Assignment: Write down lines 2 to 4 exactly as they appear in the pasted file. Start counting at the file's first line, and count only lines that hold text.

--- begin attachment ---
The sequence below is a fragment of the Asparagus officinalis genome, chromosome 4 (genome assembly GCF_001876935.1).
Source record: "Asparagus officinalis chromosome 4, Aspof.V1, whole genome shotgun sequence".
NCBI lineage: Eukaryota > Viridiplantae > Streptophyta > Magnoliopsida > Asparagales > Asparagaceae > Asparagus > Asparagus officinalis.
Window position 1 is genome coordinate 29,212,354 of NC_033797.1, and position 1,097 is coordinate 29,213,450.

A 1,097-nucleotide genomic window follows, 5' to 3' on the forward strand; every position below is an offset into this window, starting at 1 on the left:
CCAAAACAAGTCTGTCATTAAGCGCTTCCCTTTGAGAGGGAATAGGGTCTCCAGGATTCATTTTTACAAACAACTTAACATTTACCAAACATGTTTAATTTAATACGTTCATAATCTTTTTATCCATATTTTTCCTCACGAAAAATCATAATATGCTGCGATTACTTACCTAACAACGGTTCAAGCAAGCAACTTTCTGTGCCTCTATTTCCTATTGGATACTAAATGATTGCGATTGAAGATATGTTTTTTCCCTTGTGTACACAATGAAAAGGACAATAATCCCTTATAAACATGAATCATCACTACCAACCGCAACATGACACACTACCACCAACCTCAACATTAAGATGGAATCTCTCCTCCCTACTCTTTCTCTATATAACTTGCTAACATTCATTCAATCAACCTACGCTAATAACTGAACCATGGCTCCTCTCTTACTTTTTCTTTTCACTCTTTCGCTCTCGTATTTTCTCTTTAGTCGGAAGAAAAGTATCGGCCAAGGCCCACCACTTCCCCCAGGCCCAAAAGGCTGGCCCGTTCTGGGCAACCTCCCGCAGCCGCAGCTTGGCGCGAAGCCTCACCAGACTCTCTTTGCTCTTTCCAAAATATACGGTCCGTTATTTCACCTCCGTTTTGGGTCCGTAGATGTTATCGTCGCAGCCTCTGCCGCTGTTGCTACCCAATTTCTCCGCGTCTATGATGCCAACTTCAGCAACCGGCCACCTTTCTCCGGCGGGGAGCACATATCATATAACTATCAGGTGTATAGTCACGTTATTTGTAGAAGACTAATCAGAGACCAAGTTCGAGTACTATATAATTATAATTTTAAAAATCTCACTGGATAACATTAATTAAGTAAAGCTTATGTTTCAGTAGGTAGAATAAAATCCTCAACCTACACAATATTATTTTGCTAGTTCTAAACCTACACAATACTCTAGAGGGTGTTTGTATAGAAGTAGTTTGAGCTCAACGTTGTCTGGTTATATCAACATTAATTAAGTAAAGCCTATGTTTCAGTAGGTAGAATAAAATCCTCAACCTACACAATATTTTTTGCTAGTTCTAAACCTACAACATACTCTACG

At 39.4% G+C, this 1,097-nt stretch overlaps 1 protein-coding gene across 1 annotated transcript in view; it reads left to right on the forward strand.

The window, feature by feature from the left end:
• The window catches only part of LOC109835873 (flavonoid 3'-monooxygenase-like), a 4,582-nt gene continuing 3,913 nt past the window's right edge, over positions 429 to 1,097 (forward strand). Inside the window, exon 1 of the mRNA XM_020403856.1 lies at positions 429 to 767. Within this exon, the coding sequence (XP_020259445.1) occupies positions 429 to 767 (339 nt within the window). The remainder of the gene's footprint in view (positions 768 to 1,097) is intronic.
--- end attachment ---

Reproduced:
Source record: "Asparagus officinalis chromosome 4, Aspof.V1, whole genome shotgun sequence".
NCBI lineage: Eukaryota > Viridiplantae > Streptophyta > Magnoliopsida > Asparagales > Asparagaceae > Asparagus > Asparagus officinalis.
Window position 1 is genome coordinate 29,212,354 of NC_033797.1, and position 1,097 is coordinate 29,213,450.